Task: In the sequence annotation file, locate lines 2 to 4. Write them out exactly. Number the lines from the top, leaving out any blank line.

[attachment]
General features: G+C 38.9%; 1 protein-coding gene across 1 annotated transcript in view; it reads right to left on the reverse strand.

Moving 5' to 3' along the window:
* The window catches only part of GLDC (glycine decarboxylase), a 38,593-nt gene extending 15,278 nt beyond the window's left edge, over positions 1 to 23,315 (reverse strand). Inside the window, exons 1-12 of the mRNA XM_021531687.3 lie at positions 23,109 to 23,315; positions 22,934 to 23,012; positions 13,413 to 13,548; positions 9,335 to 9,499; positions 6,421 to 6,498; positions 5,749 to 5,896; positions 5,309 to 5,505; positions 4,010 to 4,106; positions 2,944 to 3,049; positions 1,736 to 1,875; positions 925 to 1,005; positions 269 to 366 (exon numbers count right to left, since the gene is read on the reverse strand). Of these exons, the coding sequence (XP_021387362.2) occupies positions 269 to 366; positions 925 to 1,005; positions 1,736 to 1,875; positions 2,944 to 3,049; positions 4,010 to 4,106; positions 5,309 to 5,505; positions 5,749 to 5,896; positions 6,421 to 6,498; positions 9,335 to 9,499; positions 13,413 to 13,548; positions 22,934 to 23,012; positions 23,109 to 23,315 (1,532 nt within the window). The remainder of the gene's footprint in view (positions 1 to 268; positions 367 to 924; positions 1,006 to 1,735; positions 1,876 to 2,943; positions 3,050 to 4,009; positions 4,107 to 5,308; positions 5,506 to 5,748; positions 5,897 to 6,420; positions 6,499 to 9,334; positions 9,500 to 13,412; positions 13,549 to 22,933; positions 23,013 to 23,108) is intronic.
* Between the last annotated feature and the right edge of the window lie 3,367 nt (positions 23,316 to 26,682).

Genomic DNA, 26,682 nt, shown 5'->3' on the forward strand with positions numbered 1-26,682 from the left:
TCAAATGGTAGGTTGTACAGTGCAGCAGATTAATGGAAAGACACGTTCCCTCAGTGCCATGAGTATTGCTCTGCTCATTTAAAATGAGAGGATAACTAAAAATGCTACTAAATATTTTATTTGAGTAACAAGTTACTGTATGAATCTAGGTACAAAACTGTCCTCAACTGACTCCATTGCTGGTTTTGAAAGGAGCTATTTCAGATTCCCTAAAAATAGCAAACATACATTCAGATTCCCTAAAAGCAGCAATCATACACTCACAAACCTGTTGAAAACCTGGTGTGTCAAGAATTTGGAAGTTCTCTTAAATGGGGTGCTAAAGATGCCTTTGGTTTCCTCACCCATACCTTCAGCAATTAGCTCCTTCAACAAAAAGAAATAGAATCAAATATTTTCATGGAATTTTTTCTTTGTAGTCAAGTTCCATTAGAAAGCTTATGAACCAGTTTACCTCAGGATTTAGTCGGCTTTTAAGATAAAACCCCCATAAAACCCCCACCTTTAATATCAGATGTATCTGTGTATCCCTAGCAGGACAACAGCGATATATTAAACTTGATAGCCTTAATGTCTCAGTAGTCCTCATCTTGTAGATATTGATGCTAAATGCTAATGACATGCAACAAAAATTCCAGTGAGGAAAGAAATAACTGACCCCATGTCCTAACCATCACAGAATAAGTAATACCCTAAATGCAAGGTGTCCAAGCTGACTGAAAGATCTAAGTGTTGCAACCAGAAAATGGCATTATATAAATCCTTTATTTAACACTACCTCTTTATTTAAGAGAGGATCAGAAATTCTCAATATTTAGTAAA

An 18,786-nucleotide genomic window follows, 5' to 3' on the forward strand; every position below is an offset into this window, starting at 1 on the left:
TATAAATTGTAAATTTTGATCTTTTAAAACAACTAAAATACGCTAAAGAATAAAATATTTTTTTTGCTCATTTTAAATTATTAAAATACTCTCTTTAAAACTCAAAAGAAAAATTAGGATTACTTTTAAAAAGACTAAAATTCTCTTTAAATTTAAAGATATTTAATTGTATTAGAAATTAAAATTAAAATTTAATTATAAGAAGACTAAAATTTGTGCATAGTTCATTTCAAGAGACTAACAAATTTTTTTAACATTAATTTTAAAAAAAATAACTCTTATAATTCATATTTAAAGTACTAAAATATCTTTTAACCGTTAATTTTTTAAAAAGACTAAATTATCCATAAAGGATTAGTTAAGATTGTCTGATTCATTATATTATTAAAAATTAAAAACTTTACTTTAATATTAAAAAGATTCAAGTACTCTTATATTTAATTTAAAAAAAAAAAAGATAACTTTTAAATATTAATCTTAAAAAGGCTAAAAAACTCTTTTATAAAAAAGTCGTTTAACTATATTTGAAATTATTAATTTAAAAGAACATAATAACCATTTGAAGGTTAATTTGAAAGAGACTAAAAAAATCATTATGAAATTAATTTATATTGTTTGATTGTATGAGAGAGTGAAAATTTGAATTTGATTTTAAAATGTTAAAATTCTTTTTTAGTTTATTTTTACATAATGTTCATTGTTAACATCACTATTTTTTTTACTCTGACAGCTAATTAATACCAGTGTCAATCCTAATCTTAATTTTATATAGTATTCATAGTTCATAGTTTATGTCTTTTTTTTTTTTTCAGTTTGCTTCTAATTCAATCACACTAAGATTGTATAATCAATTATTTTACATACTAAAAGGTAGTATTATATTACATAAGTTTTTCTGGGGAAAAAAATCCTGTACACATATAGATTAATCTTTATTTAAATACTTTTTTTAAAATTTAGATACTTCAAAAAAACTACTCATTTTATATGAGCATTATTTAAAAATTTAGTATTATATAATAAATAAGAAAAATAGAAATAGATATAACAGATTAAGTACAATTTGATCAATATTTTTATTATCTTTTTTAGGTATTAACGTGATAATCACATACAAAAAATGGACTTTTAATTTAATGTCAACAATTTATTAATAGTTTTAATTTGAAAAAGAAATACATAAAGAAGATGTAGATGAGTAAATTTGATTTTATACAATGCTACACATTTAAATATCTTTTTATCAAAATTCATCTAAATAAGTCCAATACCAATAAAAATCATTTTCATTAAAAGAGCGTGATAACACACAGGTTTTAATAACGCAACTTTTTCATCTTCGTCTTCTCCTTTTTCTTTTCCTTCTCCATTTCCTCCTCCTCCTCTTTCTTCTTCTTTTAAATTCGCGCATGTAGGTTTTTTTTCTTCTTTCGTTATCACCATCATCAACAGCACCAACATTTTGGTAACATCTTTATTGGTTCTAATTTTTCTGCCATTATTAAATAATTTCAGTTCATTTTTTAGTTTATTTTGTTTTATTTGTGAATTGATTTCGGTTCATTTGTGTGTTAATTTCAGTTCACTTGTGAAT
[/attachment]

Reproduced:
Moving 5' to 3' along the window:
* The window catches only part of GLDC (glycine decarboxylase), a 38,593-nt gene extending 15,278 nt beyond the window's left edge, over positions 1 to 23,315 (reverse strand). Inside the window, exons 1-12 of the mRNA XM_021531687.3 lie at positions 23,109 to 23,315; positions 22,934 to 23,012; positions 13,413 to 13,548; positions 9,335 to 9,499; positions 6,421 to 6,498; positions 5,749 to 5,896; positions 5,309 to 5,505; positions 4,010 to 4,106; positions 2,944 to 3,049; positions 1,736 to 1,875; positions 925 to 1,005; positions 269 to 366 (exon numbers count right to left, since the gene is read on the reverse strand). Of these exons, the coding sequence (XP_021387362.2) occupies positions 269 to 366; positions 925 to 1,005; positions 1,736 to 1,875; positions 2,944 to 3,049; positions 4,010 to 4,106; positions 5,309 to 5,505; positions 5,749 to 5,896; positions 6,421 to 6,498; positions 9,335 to 9,499; positions 13,413 to 13,548; positions 22,934 to 23,012; positions 23,109 to 23,315 (1,532 nt within the window). The remainder of the gene's footprint in view (positions 1 to 268; positions 367 to 924; positions 1,006 to 1,735; positions 1,876 to 2,943; positions 3,050 to 4,009; positions 4,107 to 5,308; positions 5,506 to 5,748; positions 5,897 to 6,420; positions 6,499 to 9,334; positions 9,500 to 13,412; positions 13,549 to 22,933; positions 23,013 to 23,108) is intronic.
* Between the last annotated feature and the right edge of the window lie 3,367 nt (positions 23,316 to 26,682).